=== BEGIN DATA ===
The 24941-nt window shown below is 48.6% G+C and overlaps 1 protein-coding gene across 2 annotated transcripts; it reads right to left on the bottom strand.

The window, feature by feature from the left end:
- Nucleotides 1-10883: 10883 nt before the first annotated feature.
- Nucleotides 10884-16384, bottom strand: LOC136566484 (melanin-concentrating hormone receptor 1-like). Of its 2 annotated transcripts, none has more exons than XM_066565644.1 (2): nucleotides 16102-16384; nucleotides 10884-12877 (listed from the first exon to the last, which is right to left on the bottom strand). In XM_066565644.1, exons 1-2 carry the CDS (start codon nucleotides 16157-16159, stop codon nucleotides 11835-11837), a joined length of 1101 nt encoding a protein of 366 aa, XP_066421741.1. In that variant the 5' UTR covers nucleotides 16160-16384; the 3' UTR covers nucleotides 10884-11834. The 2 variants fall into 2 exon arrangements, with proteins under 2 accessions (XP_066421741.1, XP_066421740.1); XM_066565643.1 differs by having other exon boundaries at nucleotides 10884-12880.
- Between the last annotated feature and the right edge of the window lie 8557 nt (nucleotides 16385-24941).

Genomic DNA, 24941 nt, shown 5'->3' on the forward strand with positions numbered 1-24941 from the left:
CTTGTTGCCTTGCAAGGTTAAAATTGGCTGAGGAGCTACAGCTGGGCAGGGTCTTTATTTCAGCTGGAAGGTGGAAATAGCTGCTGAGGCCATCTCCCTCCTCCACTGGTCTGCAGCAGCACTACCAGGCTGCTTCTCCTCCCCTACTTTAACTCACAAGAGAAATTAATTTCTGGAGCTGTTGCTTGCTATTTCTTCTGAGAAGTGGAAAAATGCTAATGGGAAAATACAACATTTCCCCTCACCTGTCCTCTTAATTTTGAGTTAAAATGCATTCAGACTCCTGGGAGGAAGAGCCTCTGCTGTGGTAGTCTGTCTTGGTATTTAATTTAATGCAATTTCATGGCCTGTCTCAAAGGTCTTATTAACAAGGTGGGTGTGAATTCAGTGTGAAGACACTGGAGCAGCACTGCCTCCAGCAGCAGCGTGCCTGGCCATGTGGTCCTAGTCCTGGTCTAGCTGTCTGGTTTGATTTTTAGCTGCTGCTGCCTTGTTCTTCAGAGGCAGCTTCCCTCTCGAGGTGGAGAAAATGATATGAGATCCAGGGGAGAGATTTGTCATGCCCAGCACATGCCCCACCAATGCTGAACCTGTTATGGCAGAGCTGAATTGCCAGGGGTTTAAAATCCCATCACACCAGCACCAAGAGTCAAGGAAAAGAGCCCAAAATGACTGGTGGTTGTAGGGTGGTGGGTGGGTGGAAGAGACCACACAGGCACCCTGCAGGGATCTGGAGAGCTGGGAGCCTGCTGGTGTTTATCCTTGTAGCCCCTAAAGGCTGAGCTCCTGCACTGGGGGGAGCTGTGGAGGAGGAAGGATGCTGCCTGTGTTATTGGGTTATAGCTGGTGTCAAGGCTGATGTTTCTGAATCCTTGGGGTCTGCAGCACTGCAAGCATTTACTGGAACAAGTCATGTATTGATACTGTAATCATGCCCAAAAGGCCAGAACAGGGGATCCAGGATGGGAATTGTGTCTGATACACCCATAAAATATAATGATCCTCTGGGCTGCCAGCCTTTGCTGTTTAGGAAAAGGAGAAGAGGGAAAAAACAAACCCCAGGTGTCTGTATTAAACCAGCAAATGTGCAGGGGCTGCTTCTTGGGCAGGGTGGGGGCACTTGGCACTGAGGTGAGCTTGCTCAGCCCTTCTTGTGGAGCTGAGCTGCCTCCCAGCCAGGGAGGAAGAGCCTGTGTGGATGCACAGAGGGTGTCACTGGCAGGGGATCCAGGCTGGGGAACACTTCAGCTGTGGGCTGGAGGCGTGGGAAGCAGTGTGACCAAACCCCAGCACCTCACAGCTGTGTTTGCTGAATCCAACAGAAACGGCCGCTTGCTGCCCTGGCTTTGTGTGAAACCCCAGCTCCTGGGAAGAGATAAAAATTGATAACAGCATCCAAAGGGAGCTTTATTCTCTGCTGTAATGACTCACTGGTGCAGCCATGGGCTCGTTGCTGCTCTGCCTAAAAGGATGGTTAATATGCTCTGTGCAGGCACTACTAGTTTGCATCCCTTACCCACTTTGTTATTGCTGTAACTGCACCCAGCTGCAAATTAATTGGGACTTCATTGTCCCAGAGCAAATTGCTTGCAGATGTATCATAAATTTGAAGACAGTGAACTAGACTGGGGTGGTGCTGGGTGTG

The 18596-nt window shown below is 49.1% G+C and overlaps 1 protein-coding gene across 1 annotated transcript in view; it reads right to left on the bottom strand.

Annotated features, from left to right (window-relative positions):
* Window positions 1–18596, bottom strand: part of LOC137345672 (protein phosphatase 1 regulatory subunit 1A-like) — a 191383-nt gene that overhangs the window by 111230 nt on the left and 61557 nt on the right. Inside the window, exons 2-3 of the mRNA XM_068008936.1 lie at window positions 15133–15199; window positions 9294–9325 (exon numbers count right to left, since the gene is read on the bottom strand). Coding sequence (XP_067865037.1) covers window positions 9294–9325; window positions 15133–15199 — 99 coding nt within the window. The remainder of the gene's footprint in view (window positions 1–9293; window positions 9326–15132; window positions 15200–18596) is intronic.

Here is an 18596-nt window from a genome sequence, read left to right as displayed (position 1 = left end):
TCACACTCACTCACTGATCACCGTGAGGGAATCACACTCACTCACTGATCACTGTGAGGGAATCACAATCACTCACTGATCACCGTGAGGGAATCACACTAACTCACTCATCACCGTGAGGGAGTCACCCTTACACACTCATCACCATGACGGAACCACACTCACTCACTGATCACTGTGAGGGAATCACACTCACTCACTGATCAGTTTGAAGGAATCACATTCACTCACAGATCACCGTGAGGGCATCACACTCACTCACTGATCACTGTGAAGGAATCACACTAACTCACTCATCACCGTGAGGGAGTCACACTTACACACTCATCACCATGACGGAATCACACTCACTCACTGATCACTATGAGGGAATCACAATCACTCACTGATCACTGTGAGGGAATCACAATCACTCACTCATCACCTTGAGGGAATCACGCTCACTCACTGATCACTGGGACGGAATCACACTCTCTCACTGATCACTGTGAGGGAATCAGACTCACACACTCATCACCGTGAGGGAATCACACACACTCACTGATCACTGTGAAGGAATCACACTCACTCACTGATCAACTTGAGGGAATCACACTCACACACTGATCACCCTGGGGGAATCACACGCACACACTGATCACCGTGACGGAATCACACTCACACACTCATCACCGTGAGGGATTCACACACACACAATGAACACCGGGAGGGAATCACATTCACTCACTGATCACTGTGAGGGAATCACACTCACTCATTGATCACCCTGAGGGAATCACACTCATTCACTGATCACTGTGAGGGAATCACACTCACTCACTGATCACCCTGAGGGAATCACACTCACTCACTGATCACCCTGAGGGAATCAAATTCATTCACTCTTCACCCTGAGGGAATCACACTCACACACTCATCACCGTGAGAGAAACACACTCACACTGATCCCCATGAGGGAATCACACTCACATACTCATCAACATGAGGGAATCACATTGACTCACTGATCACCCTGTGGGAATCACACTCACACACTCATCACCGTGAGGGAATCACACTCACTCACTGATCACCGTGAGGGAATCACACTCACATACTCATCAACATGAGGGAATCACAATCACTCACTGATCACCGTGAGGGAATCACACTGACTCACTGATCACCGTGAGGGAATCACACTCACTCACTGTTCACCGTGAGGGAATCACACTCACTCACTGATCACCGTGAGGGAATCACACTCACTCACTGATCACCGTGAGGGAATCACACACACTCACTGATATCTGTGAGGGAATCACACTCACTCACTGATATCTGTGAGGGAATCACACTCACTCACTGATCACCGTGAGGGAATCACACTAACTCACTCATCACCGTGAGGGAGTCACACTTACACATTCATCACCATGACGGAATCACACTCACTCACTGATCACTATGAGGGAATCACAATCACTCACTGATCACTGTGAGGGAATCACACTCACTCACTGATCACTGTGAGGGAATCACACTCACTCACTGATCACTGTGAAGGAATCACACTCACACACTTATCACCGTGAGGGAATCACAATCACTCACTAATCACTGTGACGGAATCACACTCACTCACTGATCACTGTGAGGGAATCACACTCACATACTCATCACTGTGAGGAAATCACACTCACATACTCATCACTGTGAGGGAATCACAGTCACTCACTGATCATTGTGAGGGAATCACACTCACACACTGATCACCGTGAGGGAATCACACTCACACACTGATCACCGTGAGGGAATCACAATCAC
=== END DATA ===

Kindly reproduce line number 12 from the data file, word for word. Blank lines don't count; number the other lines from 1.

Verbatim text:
TCACACTCACTCACTGATCACCGTGAGGGAATCACACTCACTCACTGATCACTGTGAGGGAATCACAATCACTCACTGATCACCGTGAGGGAATCACACTAACTCACTCATCACCGTGAGGGAGTCACCCTTACACACTCATCACCATGACGGAACCACACTCACTCACTGATCACTGTGAGGGAATCACACTCACTCACTGATCAGTTTGAAGGAATCACATTCACTCACAGATCACCGTGAGGGCATCACACTCACTCACTGATCACTGTGAAGGAATCACACTAACTCACTCATCACCGTGAGGGAGTCACACTTACACACTCATCACCATGACGGAATCACACTCACTCACTGATCACTATGAGGGAATCACAATCACTCACTGATCACTGTGAGGGAATCACAATCACTCACTCATCACCTTGAGGGAATCACGCTCACTCACTGATCACTGGGACGGAATCACACTCTCTCACTGATCACTGTGAGGGAATCAGACTCACACACTCATCACCGTGAGGGAATCACACACACTCACTGATCACTGTGAAGGAATCACACTCACTCACTGATCAACTTGAGGGAATCACACTCACACACTGATCACCCTGGGGGAATCACACGCACACACTGATCACCGTGACGGAATCACACTCACACACTCATCACCGTGAGGGATTCACACACACACAATGAACACCGGGAGGGAATCACATTCACTCACTGATCACTGTGAGGGAATCACACTCACTCATTGATCACCCTGAGGGAATCACACTCATTCACTGATCACTGTGAGGGAATCACACTCACTCACTGATCACCCTGAGGGAATCACACTCACTCACTGATCACCCTGAGGGAATCAAATTCATTCACTCTTCACCCTGAGGGAATCACACTCACACACTCATCACCGTGAGAGAAACACACTCACACTGATCCCCATGAGGGAATCACACTCACATACTCATCAACATGAGGGAATCACATTGACTCACTGATCACCCTGTGGGAATCACACTCACACACTCATCACCGTGAGGGAATCACACTCACTCACTGATCACCGTGAGGGAATCACACTCACATACTCATCAACATGAGGGAATCACAATCACTCACTGATCACCGTGAGGGAATCACACTGACTCACTGATCACCGTGAGGGAATCACACTCACTCACTGTTCACCGTGAGGGAATCACACTCACTCACTGATCACCGTGAGGGAATCACACTCACTCACTGATCACCGTGAGGGAATCACACACACTCACTGATATCTGTGAGGGAATCACACTCACTCACTGATATCTGTGAGGGAATCACACTCACTCACTGATCACCGTGAGGGAATCACACTAACTCACTCATCACCGTGAGGGAGTCACACTTACACATTCATCACCATGACGGAATCACACTCACTCACTGATCACTATGAGGGAATCACAATCACTCACTGATCACTGTGAGGGAATCACACTCACTCACTGATCACTGTGAGGGAATCACACTCACTCACTGATCACTGTGAAGGAATCACACTCACACACTTATCACCGTGAGGGAATCACAATCACTCACTAATCACTGTGACGGAATCACACTCACTCACTGATCACTGTGAGGGAATCACACTCACATACTCATCACTGTGAGGAAATCACACTCACATACTCATCACTGTGAGGGAATCACAGTCACTCACTGATCATTGTGAGGGAATCACACTCACACACTGATCACCGTGAGGGAATCACACTCACACACTGATCACCGTGAGGGAATCACAATCAC